01 TTH4 CAC 17000 MCGILL SC-203
The rise of digital media has prompted some to proclaim that the book is dead or in its last throes. But books are a remarkably robust technology; they have adapted to the demands of a wide range of readers for over 500 years. In this class, you'll learn the basics of how books are made, from the early modern period to the present day. While much of this class will devoted to reading, thinking about, and discussing scholarship in the history of the book, roughly every fourth class will be a hands-on workshop in which students will work closely with materials drawn from the Special Collections of Alexander Library. Topics will include: scribal publication and early print, printed play texts, pamphlet wars, the origins and history of intellectual property, cheap print and fine printing, graphic narratives, artists' books, avant-garde book art, e-books and the digital afterlife of print.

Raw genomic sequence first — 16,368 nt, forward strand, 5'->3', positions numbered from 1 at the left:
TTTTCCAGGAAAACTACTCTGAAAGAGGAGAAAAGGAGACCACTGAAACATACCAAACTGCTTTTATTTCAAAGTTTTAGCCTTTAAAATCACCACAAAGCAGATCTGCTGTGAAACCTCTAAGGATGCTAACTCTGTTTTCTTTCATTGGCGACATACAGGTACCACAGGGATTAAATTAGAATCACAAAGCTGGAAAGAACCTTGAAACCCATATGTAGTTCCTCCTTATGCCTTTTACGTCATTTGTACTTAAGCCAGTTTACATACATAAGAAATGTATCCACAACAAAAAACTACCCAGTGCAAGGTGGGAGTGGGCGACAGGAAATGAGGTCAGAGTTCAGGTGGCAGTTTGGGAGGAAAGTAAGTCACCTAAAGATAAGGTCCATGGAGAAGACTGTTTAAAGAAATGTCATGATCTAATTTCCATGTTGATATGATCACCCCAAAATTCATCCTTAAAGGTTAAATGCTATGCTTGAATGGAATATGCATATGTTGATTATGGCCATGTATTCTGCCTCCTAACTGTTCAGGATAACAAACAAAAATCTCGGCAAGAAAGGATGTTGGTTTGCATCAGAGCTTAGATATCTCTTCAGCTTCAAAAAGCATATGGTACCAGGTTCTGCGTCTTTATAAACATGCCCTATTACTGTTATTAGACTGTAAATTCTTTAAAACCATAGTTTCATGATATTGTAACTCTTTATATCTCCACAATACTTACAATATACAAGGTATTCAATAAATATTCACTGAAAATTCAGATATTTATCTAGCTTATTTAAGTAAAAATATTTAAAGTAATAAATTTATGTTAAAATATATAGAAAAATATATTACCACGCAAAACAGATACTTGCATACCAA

Students will write three short essays and complete a number of exercises connected with the workshops. Students will also complete a final essay or creative project in lieu of an exam.
Due to the workshop component, this class will be restricted to 18 students; write to Prof. McGill (firstname.lastname@example.org) to be placed on the waiting list if the class has filled up but you are still interested in enrollling.